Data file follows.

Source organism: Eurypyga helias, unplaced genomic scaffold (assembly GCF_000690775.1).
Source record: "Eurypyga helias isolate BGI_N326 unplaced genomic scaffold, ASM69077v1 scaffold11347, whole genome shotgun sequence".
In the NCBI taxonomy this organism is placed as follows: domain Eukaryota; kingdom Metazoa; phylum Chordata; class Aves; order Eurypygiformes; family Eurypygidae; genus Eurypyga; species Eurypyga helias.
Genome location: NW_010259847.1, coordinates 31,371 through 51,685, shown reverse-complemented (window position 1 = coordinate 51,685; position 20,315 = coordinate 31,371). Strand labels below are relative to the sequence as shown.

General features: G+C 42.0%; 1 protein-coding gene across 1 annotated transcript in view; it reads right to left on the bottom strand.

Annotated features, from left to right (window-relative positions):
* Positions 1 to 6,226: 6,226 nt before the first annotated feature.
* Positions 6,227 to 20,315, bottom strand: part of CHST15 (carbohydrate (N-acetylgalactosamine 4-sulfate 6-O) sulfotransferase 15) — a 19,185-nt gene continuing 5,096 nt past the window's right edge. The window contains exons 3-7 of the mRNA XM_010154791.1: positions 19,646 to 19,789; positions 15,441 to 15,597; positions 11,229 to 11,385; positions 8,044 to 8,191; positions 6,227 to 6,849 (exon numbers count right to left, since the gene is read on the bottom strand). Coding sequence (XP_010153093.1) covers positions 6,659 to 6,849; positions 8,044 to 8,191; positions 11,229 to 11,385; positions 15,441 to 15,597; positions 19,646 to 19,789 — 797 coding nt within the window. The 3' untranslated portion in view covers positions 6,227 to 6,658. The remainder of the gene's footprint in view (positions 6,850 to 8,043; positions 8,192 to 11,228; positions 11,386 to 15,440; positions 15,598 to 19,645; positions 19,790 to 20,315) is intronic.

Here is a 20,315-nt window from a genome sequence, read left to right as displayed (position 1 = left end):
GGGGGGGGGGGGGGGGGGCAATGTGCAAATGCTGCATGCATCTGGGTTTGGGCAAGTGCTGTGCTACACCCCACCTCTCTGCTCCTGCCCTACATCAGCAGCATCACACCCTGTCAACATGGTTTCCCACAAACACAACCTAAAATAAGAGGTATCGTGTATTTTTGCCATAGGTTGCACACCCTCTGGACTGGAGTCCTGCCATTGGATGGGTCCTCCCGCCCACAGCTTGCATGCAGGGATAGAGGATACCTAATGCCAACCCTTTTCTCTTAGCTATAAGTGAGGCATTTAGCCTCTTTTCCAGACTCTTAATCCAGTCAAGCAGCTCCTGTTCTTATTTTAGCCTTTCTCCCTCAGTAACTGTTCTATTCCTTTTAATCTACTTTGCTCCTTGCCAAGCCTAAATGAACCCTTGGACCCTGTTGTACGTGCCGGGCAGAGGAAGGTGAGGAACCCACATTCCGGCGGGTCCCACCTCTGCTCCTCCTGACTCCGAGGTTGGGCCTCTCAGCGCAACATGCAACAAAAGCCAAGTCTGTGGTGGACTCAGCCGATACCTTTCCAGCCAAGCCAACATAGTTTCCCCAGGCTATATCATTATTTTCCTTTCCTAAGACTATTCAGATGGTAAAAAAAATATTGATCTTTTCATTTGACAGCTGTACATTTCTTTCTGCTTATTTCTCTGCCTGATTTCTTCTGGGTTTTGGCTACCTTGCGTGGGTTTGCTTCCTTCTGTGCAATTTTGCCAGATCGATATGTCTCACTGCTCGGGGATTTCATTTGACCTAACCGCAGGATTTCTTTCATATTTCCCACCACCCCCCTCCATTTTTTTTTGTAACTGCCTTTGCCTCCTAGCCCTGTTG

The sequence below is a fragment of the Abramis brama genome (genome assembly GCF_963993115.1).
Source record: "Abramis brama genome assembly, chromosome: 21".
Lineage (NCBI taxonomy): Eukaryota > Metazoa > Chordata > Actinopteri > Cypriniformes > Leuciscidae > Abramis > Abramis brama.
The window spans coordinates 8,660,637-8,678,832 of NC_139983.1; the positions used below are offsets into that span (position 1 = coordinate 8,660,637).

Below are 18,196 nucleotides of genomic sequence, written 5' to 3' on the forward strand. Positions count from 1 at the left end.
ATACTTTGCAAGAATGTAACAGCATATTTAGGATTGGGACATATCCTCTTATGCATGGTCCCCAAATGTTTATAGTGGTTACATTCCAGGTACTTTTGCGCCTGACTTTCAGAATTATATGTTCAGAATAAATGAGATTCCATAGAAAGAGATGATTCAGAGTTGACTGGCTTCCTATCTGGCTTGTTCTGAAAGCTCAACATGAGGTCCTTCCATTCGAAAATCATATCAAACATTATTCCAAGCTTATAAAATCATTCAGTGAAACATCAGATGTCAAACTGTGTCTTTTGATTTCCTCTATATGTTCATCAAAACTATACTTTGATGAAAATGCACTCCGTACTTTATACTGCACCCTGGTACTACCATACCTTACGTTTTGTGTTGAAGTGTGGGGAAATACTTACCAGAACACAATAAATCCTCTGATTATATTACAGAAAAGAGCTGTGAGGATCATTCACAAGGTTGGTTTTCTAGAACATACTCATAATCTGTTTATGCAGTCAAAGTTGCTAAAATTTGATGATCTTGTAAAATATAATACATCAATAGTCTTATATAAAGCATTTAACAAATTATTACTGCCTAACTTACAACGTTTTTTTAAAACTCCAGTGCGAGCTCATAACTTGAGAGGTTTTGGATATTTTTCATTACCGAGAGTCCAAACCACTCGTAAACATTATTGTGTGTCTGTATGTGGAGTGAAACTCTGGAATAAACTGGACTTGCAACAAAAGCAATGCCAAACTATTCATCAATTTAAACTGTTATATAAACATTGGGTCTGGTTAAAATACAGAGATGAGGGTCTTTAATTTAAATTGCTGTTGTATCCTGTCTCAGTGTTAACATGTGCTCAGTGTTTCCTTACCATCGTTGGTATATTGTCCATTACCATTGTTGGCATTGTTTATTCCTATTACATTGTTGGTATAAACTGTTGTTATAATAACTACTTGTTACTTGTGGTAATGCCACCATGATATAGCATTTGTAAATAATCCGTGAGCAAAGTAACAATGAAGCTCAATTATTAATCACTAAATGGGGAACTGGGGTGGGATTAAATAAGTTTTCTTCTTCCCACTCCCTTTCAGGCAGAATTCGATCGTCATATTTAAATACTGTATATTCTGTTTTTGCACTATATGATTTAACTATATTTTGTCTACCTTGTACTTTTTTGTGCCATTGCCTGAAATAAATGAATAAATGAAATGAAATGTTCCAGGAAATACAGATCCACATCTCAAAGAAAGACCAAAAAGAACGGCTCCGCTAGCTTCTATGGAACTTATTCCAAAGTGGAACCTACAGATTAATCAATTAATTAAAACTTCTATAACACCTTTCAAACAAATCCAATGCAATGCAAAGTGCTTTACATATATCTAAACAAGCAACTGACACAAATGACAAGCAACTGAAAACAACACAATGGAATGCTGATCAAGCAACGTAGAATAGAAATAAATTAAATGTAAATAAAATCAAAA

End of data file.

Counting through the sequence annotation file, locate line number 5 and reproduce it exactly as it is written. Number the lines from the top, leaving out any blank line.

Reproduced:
General features: G+C 42.0%; 1 protein-coding gene across 1 annotated transcript in view; it reads right to left on the bottom strand.